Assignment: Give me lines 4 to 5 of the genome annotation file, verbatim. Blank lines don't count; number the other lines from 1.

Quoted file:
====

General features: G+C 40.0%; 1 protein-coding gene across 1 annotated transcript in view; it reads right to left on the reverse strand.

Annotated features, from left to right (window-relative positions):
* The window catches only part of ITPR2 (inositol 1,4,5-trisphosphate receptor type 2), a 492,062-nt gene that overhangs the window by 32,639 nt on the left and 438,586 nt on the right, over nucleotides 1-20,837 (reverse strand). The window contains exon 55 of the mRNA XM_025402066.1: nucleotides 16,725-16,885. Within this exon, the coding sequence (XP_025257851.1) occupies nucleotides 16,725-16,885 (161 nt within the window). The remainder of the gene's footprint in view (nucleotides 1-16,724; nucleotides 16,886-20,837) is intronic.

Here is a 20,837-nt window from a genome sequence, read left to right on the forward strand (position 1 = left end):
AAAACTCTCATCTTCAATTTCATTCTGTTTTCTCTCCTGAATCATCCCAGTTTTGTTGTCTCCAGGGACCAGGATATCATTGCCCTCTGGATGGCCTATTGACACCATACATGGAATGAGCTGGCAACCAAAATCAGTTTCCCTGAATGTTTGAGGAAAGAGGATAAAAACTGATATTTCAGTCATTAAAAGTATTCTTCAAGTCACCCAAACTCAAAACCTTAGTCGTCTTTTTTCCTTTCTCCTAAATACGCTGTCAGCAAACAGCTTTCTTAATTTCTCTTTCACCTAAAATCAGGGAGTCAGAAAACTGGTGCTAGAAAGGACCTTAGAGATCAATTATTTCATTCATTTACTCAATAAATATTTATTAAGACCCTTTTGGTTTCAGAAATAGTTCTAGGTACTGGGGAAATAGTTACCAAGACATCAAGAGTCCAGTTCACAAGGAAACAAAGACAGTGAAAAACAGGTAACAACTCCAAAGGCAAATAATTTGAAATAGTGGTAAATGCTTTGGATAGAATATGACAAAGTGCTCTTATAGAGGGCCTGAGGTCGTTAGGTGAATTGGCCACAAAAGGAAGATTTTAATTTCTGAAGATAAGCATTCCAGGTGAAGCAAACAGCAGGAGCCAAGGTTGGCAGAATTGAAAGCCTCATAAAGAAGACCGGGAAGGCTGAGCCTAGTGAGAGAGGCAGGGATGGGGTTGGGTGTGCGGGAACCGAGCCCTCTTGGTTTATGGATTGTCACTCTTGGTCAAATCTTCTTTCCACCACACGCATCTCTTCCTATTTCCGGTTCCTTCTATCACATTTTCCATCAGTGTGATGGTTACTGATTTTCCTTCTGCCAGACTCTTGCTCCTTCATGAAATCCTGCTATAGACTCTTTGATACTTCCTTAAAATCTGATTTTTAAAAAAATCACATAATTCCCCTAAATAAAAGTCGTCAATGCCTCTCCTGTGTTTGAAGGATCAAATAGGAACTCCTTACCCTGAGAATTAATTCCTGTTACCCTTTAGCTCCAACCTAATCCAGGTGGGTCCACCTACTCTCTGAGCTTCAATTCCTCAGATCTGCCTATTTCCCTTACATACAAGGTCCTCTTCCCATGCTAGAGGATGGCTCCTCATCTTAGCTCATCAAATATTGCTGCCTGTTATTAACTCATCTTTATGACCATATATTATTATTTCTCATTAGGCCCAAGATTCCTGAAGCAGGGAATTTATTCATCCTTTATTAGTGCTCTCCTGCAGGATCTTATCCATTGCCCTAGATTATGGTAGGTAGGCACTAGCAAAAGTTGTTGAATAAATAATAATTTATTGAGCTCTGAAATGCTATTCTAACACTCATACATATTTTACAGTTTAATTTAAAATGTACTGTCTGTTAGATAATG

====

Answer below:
Here is a 20,837-nt window from a genome sequence, read left to right on the forward strand (position 1 = left end):
AAAACTCTCATCTTCAATTTCATTCTGTTTTCTCTCCTGAATCATCCCAGTTTTGTTGTCTCCAGGGACCAGGATATCATTGCCCTCTGGATGGCCTATTGACACCATACATGGAATGAGCTGGCAACCAAAATCAGTTTCCCTGAATGTTTGAGGAAAGAGGATAAAAACTGATATTTCAGTCATTAAAAGTATTCTTCAAGTCACCCAAACTCAAAACCTTAGTCGTCTTTTTTCCTTTCTCCTAAATACGCTGTCAGCAAACAGCTTTCTTAATTTCTCTTTCACCTAAAATCAGGGAGTCAGAAAACTGGTGCTAGAAAGGACCTTAGAGATCAATTATTTCATTCATTTACTCAATAAATATTTATTAAGACCCTTTTGGTTTCAGAAATAGTTCTAGGTACTGGGGAAATAGTTACCAAGACATCAAGAGTCCAGTTCACAAGGAAACAAAGACAGTGAAAAACAGGTAACAACTCCAAAGGCAAATAATTTGAAATAGTGGTAAATGCTTTGGATAGAATATGACAAAGTGCTCTTATAGAGGGCCTGAGGTCGTTAGGTGAATTGGCCACAAAAGGAAGATTTTAATTTCTGAAGATAAGCATTCCAGGTGAAGCAAACAGCAGGAGCCAAGGTTGGCAGAATTGAAAGCCTCATAAAGAAGACCGGGAAGGCTGAGCCTAGTGAGAGAGGCAGGGATGGGGTTGGGTGTGCGGGAACCGAGCCCTCTTGGTTTATGGATTGTCACTCTTGGTCAAATCTTCTTTCCACCACACGCATCTCTTCCTATTTCCGGTTCCTTCTATCACATTTTCCATCAGTGTGATGGTTACTGATTTTCCTTCTGCCAGACTCTTGCTCCTTCATGAAATCCTGCTATAGACTCTTTGATACTTCCTTAAAATCTGATTTTTAAAAAAATCACATAATTCCCCTAAATAAAAGTCGTCAATGCCTCTCCTGTGTTTGAAGGATCAAATAGGAACTCCTTACCCTGAGAATTAATTCCTGTTACCCTTTAGCTCCAACCTAATCCAGGTGGGTCCACCTACTCTCTGAGCTTCAATTCCTCAGATCTGCCTATTTCCCTTACATACAAGGTCCTCTTCCCATGCTAGAGGATGGCTCCTCATCTTAGCTCATCAAATATTGCTGCCTGTTATTAACTCATCTTTATGACCATATATTATTATTTCTCATTAGGCCCAAGATTCCTGAAGCAGGGAATTTATTCATCCTTTATTAGTGCTCTCCTGCAGGATCTTATCCATTGCCCTAGATTATGGTAGGTAGGCACTAGCAAAAGTTGTTGAATAAATAATAATTTATTGAGCTCTGAAATGCTATTCTAACACTCATACATATTTTACAGTTTAATTTAAAATGTACTGTCTGTTAGATAATG